- The Washington Times - Friday, January 11, 2002

Education Secretary Rod Paige met with nearly 30 state education leaders yesterday as part of a new partnership aimed at helping states implement education reforms that President Bush signed into law on Tuesday.

Mr. Paige said "the heavy lifting will begin" now that the education initiative is law.

He said the meeting was the first of its kind between Education Department officials and state education leaders, and would not be the last.

"This first-ever meeting was a substantive discussion," Mr. Paige said. "We want to be partners with the states and territories. Our success in leaving no child behind is dependent on one another."

David Stewart, West Virginia's superintendent of education, said the federal-state dialogue "has been needed for a long time."

"None of us have all the answers, but collectively we can probably figure them out if we keep talking," said Ted Stilwill, director of the Iowa Department of Education.

The new law, which is aimed at closing the gap between rich and poor students, redefines the federal role in education and requires new accountability for states.

States will have to test public school students in grades three through eight each year in reading and math, starting in the 2005-06 school year.

They also must develop plans to raise all students' scores to the proficiency level within 12 years and must certify within four years that all teachers are qualified to teach in their subject areas.

"We're always going to scream about federal intrusion; especially in the heartland, that's the American way," said Andy Tompkins, Kansas commissioner of Education. "But the truth is, when it is a fit, then it is the right thing to do for kids."

The meeting provided a forum for state officials to ask questions. Many states are implementing some degree of education reform on their own, and some state officials wondered if "they have to throw it out and start over," said James Horne, Florida secretary of education.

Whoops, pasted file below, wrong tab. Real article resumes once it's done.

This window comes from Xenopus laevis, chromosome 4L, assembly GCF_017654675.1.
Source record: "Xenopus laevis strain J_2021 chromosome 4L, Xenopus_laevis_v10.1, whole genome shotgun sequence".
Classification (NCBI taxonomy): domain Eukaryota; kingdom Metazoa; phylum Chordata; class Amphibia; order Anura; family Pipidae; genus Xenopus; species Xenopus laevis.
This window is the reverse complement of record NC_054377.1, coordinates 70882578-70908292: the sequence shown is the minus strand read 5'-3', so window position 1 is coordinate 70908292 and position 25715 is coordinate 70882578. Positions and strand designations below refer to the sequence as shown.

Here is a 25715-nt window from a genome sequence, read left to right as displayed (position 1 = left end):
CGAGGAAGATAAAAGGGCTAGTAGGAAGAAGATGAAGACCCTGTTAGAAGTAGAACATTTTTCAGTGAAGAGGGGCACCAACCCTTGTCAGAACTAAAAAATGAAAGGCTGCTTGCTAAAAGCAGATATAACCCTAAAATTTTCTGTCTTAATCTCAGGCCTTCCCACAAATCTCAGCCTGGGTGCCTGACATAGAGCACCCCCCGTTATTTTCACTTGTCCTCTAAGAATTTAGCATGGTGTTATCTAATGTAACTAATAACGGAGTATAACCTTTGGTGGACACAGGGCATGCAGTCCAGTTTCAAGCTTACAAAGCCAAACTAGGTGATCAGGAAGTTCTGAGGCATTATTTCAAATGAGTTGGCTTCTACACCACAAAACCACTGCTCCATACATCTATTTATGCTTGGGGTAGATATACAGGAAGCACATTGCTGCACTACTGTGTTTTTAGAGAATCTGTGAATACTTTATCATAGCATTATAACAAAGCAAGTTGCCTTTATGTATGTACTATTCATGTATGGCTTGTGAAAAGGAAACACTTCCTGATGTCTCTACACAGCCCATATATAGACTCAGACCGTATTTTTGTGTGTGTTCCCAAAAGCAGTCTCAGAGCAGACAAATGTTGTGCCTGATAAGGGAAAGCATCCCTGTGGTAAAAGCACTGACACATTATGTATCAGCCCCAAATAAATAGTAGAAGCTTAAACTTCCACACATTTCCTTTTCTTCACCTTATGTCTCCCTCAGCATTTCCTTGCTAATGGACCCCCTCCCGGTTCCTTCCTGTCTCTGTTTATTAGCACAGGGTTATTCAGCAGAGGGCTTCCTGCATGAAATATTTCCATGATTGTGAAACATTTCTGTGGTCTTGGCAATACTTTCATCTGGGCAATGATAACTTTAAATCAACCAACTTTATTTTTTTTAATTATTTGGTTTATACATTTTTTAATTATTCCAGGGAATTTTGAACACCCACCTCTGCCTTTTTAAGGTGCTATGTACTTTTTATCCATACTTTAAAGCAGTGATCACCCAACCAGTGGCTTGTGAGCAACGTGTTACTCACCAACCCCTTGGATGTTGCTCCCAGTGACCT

Mr. Horne said Florida already is meeting many of the new law's requirements, but "there is going to be some pain involved" for all states.

Mr. Paige said a system will be set up to handle questions from state education leaders as the process unfolds.

States are set to get a boost in education spending under the new law, which authorizes $26.5 billion for education programs. Congress has agreed to appropriate $22 billion of that money this year, which is a $3.4 billion increase over last year's level.

The law's implementation will be lead by Undersecretary of Education Gene Hickok and Susan Neuman, assistant secretary for elementary and secondary education.

The department's next step will be to flesh out any vague areas of the law and develop specific rules for states to follow.

That process will begin in February, and final regulations are expected by June, Miss Neuman said.

"We're waiting to see the final details," said Richard Thompson, Mississippi's superintendent of education.

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